TAH Book Study
The Shipwreck That Saved Jamestown: The Sea Venture Castaways and the Fate of America FALL 2011 BOOK STUDY ASSIGNMENT
This Fall’s Book Study, Lorri Glover and Daniel Blake Smith’s The Shipwreck That Saved Jamestown: The Sea Venture Castaways and the Fate of America, will be offered twice this Fall. Participants may attend either the Tuesday, November 15 or Thursday, November 17 Book Study sessions which will be held at the East Tennessee History Center from 5-7 p.m.
There are 6 hrs. available (4 hrs. reading on your own time & brief book summary [see below] & 2 hrs. Book Study session) on the Professional Development Plan (PDP) for those who read and participate in the book study session. Remember that you will be paid 22.00/hour for your first 16 hours of personal professional development time for your PDP (the 24 hours of school-day mini-institutes bring you to the year’s goal of 40 hours). The six hours for the book study session will qualify for the hourly stipend since they are on your own time. Please note that a travel stipend will not be paid in lieu of the hourly stipend.
Book Summary Assignment: 600-750 words [double-spaced with standard font, text, and 1-inch margins works out to somewhere between a page and half to a little over 2 pages]. In your summary, please address both of the following questions:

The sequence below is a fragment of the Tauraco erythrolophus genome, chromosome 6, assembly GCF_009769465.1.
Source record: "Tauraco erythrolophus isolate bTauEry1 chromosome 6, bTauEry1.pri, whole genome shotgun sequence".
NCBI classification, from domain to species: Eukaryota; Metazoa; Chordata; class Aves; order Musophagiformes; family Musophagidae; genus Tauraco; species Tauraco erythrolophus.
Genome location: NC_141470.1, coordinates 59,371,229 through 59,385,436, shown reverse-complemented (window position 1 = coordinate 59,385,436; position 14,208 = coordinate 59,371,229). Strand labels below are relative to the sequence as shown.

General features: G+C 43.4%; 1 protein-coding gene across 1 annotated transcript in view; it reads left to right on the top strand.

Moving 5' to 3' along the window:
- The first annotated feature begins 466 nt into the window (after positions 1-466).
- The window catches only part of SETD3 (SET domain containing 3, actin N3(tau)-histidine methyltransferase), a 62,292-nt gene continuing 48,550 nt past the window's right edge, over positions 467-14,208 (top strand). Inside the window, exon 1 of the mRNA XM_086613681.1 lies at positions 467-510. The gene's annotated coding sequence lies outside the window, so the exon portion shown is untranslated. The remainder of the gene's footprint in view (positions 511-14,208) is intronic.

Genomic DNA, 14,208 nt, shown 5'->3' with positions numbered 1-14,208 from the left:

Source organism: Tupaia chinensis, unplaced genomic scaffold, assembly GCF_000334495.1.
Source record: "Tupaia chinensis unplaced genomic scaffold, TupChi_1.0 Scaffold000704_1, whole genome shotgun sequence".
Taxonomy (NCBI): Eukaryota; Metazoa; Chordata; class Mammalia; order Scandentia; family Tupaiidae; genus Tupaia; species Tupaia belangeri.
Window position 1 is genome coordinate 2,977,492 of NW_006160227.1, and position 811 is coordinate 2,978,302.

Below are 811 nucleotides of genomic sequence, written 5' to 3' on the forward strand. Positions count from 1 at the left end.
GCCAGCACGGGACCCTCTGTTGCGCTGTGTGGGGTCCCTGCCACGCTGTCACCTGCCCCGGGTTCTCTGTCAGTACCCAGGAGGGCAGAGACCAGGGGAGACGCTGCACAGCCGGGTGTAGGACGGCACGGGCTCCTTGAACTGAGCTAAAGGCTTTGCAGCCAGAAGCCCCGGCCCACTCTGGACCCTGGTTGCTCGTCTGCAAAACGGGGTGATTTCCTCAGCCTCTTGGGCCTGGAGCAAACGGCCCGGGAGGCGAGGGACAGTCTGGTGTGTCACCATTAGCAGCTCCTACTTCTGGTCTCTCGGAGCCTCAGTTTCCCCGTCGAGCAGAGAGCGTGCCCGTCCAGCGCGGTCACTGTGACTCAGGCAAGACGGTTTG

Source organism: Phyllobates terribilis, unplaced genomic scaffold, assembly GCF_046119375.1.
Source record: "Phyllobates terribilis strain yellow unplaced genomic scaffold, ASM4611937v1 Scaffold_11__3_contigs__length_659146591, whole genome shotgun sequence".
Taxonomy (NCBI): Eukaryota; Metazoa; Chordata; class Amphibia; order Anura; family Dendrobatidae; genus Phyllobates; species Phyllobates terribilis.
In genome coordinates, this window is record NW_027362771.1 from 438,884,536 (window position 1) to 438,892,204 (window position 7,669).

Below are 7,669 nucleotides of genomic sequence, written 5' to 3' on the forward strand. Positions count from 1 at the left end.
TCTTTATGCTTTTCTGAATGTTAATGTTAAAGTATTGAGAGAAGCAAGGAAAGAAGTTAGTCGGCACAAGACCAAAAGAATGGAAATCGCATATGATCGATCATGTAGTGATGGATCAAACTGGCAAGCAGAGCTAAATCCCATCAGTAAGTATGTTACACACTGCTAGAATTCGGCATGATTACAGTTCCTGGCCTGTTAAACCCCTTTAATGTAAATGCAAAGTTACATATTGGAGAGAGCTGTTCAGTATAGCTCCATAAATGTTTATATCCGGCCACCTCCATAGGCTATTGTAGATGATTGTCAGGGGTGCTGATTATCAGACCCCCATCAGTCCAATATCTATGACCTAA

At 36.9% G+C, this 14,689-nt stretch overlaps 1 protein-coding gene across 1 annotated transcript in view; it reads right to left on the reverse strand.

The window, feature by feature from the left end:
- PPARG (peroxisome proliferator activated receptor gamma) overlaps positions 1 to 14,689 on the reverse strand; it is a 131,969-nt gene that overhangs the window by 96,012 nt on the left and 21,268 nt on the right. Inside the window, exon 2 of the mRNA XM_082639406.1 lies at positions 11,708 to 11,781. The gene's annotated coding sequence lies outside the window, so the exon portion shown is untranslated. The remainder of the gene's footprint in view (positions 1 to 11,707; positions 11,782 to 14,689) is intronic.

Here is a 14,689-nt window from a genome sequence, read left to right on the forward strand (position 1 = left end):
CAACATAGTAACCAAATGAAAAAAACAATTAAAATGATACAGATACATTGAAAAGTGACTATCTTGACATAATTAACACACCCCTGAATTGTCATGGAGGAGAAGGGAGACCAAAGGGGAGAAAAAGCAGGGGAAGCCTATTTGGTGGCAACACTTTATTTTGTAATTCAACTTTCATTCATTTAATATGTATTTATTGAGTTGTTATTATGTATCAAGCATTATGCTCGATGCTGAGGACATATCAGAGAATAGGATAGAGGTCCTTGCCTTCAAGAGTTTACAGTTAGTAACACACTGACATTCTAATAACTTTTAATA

1. What was the connection between Virginia and Bermuda in the early seventeenth century?
2. What role did religious conviction and providential thinking play in the Jamestown and Somers Island companies? In the settlements in Virginia and Bermuda?
At the conclusion of your Book Summary Assignment, please address the following question: Does the story told in this book change or affirm your understanding of this historical period—the earliest period of English settlement in the Americas? How so?
Book Summary Assignment Due: Please e-mail me your assignment as an attachment.
- November 15 Book Summary Assignment Due: November 14
- November 17 Book Summary Assignment Due: November 16
As you read The Shipwreck That Saved Jamestown, please keep in mind the following points that will be useful to the discussion:
1. What are the central goals or themes of the book?
2. Describe the sources that the historians used to write this book.
3. Whose voice(s) are being heard through these sources?
4. What are the strengths and weaknesses of narrative history?
5. Where did the book succeed? Where did it fail?
6. Why has the connection between Virginia and Bermuda been largely ignored by historians?
7. Where you previously aware—either from prior knowledge or textbook—of this particular story of the Sea Venture and its mission to rescue the starving settlers at Jamestown? If so, how is the story told in this book similar to or different from what you knew or what is presented in the history textbook that your students use?
William E. Hardy, TAH Academic Coordinator, , 865.215.8875